An empirical study of the impact of income uncertainty on private residential property markets in Singapore and Hong Kong

C. Y. Yiu, Chi Man Hui

Research output: Journal article publicationJournal articleAcademic researchpeer-review

1 Citation (Scopus)


Although many studies have found that unemployment has a negative effect on housing prices, the explanation put forward for this effect, that is, uncertainty over the ability to repay longterm mortgage loans, has not been empirically tested. This paper attempts to empirically test this explanation using a cross-city analysis. Singapore and Hong Kong have been chosen because they are both compact cities and are similar in many aspects. The exception is that Singapore has an established system of home financing from the Central Provident Fund, thereby enhancing greater certainty over the ability to repay long-term mortgage loans. Macro-economic factors, including unemployment rate, were analysed from 1993Q1 to 2003Q4 for Singapore and from 1985Q1 to 200OQ4 for Hong Kong. The results show that, unlike Hong Kong, Singapore's rate of unemployment has no statistical significant effect on housing prices. This study has confirmed the financial constraints hypothesis in the permanent income hypothesis study.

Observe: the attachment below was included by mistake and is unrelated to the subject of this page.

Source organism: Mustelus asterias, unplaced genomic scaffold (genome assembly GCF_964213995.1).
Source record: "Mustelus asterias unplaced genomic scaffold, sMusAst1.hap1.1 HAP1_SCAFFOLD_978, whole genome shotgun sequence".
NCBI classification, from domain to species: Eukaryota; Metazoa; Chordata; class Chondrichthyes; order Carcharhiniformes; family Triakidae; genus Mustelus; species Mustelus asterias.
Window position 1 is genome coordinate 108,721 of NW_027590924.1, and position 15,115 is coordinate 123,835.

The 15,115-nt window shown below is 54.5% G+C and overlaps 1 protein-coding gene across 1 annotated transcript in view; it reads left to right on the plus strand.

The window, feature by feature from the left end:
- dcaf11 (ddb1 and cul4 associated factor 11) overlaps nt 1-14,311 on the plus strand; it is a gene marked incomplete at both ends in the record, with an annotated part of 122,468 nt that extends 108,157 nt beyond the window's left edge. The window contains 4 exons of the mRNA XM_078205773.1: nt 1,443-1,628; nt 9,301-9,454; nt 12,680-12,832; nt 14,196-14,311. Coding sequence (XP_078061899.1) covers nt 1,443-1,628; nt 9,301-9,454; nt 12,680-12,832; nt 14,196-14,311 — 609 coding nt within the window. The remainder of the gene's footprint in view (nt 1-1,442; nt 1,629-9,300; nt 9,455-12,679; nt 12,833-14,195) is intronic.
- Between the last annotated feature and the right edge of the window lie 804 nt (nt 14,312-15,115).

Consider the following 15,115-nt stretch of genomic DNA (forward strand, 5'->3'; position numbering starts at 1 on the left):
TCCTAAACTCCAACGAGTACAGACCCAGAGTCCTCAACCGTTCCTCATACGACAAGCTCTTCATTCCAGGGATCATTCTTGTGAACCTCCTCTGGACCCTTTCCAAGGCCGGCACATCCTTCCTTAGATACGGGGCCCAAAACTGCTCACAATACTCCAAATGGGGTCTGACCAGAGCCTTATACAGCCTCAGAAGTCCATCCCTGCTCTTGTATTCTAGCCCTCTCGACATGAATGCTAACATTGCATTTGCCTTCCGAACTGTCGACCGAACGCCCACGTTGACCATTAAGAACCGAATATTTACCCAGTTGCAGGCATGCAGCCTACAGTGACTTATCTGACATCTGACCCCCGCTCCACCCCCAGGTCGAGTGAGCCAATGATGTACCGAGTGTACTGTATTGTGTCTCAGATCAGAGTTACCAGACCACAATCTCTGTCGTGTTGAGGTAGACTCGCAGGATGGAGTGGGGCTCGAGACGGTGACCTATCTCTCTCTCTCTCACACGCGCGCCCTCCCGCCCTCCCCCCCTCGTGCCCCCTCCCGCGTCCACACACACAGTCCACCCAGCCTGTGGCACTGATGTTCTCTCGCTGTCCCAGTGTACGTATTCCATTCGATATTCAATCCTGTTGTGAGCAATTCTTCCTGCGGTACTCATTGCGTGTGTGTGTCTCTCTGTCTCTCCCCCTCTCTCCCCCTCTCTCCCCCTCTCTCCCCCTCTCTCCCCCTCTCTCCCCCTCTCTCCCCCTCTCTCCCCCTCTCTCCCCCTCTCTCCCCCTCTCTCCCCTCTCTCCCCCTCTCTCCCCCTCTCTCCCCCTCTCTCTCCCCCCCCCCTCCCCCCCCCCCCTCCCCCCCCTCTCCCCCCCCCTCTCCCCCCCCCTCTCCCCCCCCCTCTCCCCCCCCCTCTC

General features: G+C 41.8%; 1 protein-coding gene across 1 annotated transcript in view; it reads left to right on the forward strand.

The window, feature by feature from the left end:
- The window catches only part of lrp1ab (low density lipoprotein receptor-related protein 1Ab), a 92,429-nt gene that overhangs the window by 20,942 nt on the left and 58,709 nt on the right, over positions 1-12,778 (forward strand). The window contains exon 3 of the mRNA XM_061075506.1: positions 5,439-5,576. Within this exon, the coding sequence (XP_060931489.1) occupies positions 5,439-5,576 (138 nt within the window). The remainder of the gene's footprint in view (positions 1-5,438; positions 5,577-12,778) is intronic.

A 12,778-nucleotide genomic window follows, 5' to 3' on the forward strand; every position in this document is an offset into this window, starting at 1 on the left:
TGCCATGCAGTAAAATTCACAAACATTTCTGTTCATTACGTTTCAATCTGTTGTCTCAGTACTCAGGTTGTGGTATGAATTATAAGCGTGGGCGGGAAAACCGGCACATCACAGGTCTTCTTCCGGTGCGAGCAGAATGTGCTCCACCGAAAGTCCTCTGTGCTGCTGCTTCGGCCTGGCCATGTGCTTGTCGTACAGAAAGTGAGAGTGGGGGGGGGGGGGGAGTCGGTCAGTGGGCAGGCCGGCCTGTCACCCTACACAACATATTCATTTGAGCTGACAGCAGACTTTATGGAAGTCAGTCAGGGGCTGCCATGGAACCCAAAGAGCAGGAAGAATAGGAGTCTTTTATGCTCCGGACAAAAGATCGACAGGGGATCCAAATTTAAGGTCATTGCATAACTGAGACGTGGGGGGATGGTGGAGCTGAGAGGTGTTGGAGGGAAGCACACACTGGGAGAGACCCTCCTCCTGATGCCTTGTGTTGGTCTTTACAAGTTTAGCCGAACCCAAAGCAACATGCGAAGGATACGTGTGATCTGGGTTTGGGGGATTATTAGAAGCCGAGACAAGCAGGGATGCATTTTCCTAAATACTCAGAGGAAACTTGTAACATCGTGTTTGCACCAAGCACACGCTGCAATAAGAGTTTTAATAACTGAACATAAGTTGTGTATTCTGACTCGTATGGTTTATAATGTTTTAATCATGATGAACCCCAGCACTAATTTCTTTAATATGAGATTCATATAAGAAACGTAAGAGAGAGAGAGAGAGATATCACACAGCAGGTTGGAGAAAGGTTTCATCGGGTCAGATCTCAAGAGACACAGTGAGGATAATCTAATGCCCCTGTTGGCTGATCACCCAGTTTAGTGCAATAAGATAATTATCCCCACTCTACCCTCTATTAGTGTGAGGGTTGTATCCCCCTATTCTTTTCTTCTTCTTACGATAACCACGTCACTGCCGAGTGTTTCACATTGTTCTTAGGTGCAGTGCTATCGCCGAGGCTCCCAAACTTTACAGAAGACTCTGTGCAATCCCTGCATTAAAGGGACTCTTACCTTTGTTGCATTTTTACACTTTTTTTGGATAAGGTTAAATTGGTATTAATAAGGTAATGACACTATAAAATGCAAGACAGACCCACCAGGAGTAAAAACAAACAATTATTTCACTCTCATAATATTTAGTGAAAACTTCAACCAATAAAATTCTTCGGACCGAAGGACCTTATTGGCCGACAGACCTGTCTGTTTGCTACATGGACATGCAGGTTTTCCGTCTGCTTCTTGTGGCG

Original languageEnglish
Pages (from-to)753-769
Number of pages17
JournalHousing Studies
Issue number5
Publication statusPublished - 1 Sep 2005


  • Housing finance system
  • Mortgage repayment ability
  • Permament income hypothesis
  • Unemployment rate

ASJC Scopus subject areas

  • Environmental Science (miscellaneous)
  • Sociology and Political Science
  • Urban Studies

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